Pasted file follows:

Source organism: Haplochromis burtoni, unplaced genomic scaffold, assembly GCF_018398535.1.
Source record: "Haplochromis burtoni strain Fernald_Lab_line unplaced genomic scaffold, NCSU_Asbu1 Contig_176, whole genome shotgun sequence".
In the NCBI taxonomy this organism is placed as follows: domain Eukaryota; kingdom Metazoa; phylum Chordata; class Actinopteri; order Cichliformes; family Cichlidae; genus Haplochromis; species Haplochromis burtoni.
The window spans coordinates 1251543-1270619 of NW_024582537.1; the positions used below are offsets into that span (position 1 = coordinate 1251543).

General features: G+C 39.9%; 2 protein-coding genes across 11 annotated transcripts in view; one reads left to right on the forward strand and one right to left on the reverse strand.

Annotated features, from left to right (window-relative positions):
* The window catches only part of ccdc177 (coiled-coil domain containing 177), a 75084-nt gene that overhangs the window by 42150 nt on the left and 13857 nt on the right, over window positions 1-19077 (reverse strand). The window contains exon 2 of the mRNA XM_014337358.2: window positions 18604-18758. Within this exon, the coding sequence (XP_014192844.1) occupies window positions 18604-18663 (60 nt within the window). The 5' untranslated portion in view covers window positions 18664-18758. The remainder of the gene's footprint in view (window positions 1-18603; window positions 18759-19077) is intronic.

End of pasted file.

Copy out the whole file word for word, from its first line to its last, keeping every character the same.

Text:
Source organism: Haplochromis burtoni, unplaced genomic scaffold, assembly GCF_018398535.1.
Source record: "Haplochromis burtoni strain Fernald_Lab_line unplaced genomic scaffold, NCSU_Asbu1 Contig_176, whole genome shotgun sequence".
In the NCBI taxonomy this organism is placed as follows: domain Eukaryota; kingdom Metazoa; phylum Chordata; class Actinopteri; order Cichliformes; family Cichlidae; genus Haplochromis; species Haplochromis burtoni.
The window spans coordinates 1251543-1270619 of NW_024582537.1; the positions used below are offsets into that span (position 1 = coordinate 1251543).

General features: G+C 39.9%; 2 protein-coding genes across 11 annotated transcripts in view; one reads left to right on the forward strand and one right to left on the reverse strand.

Annotated features, from left to right (window-relative positions):
* The window catches only part of ccdc177 (coiled-coil domain containing 177), a 75084-nt gene that overhangs the window by 42150 nt on the left and 13857 nt on the right, over window positions 1-19077 (reverse strand). The window contains exon 2 of the mRNA XM_014337358.2: window positions 18604-18758. Within this exon, the coding sequence (XP_014192844.1) occupies window positions 18604-18663 (60 nt within the window). The 5' untranslated portion in view covers window positions 18664-18758. The remainder of the gene's footprint in view (window positions 1-18603; window positions 18759-19077) is intronic.